The dollar and gold

As we all know, gold is priced in dollars. Production at SA gold mines might be paid for in terms of the rand price of gold, which influences their price on the JSE, but where it really matters – deep in the investment subconscious – the dollar price is what matters.

It so happens that the dollar has been in a bear trend for the past year. Since February 2002 the dollar has lost 27 % against the Euro, almost 14 % against sterling and even 13 % against the Yen – and this despite the fact that the Bank of Japan is trying desperately to weaken the Japanese currency so that they can remain competitive with China.

Over the same period, the gold price has increased by 25 %, keeping pace with the Euro; in this instance despite all kinds of measures and stratagems that are being used to keep a lid on the price of gold, including the sudden 50% increase in the margin on Comex gold futures that brought the price down by $ 40 from its recent high at $386. At its high early in February, gold showed a 32 % increase over the past year, well ahead of the Euro.

Forecasting the price of gold therefore has two components; firstly one has to forecast the fortunes of the US dollar and secondly one will consider the supply-demand relationship. Of course, it is a given that the efforts by parties short of gold trying to keep the gold price under control will intrude in these equations. However, since the quantity of gold available for this purpose appears to be declining, these countervailing efforts are likely to be intermittent and intense when they occur, indicative of desperation. Over the longer term it can be expected that the intervention will become less effective and more rare.

At the macro-economic level, the health of a currency is supposed to be determined by the balance between in- and outflows of funds over the longer term. In the case of the US dollar, it occupies a unique position as the recognised reserve currency of the world. Yet, even so, it is generally accepted that the large and growing trade deficit of the US simply has to be off-set by an equal flow of investment funds into the US. Part of this inflow is the result of the trade deficit – exporters to the US do not repatriate all the income they earn there, but invest a certain fraction in US assets.

Additional funds flow in from investors in foreign countries who can earn a higher return in the US than in their own backyards. While the dollar was appreciating against the rest of the currencies – between 1995 and 2002 – the strong dollar also brought exchange rate profits, which made the foreign investors doubly grateful. However, now that the dollar has peaked and started to lose ground, these investors have to decide between remaining invested – in assets that now deliver a lower return than before, or are losing money – and repatriating their funds before the weakening dollar erode too much value.

The degree of divestment taking place is not known, but the inflow of new funds has declined substantially over the past two years – and this is presumably one of the primary reasons why the dollar has come under pressure. It can be reasoned that a belief in an US economic recovery is still keeping foreigners invested, on grounds of having to choose between the chances of improvement there against near certainty of weakness at home. The prospect of war in Iraq also is likely to restrain foreigners from early action; perhaps people are correct in saying the US economy will rebound once war fears have receded in the wake of brief and victorious hostilities – and a supply of cheap oil! Then it is better to remain invested.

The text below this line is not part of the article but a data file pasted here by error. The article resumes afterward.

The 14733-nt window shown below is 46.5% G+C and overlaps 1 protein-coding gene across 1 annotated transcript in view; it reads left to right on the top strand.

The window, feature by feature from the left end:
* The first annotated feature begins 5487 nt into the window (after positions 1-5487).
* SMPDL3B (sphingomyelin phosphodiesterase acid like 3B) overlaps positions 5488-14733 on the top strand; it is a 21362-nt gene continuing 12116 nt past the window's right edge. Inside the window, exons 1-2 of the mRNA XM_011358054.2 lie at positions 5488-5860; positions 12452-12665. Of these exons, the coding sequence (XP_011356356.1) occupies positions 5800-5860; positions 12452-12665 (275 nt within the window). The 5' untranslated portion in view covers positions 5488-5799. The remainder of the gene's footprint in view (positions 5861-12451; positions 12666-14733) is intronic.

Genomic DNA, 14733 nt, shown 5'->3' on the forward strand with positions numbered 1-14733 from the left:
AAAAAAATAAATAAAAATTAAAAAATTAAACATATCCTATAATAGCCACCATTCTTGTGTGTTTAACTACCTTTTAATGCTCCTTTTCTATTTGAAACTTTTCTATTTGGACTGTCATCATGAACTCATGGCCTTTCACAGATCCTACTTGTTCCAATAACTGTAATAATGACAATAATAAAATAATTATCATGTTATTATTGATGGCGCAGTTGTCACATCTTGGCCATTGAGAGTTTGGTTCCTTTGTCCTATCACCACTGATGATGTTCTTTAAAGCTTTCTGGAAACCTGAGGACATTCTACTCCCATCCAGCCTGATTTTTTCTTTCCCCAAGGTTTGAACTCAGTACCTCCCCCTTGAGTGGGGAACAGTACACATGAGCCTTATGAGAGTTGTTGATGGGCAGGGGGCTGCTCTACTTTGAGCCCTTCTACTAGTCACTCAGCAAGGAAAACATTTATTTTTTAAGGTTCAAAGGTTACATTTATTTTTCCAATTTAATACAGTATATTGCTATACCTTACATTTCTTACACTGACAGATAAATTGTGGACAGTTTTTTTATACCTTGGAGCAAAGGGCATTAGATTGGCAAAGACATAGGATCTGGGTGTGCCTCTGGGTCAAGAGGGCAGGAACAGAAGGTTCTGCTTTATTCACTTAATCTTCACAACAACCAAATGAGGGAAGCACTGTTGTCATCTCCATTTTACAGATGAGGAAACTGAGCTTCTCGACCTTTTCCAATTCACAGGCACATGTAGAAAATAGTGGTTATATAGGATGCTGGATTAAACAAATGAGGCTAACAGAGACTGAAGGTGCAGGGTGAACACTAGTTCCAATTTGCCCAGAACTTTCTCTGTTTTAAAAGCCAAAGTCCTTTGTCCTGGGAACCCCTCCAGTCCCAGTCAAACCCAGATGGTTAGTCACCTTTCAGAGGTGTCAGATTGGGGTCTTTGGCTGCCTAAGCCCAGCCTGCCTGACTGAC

However, if the war should prove inconclusive and expensive, or if the war is over and, after a brief euphoria, the bear markets on Wall Street and the dollar continue, a decision to repatriate might well be forced on them. In which case the dollar will tank and gold will prosper.

While war fears can be expected to trigger improved demand for gold, demand has been greater than supply for some two years now, as evidenced by the gold bull market. Once the war is out of the way, in whatever manner, there is sufficient uncertainty in the world at large and in the US economy in particular to prompt prudent investors to look to gold as the safe haven of last resort.

The shortfall between annual mine and scrap supply – i.e. without excess supply coming from the now near-depleted vaults of the central banks – is estimated at about 1500 tons, about 50 % more than the 3000 tons annual supply. Surely that will be sufficient to keep gold in a bull trend for quite some time before equilibrium between supply and demand is reached. In this respect it should be kept in mind that while demand for gold as jewelry will suffer from a rising price, investors are actually drawn to any market that promises profits through rising prices. Just think back on the Nasdaq madness.

A sustained rise in the price of gold, coupled to sinking prices in almost all other markets, sooner or later will catch the fancy of the average investor and that is when the real bull market will begin. In fact, in view of the very limited supply of bullion and gold equities compared to the amount of funds sloshing around the global investment market place, it will not surprise should the gold market develop a ‘feeding frenzy’ that exceeds anything Nasdaq had experienced.

And a steep bear market in the US dollar will be one of the factors stoking such a frenzy once it takes off.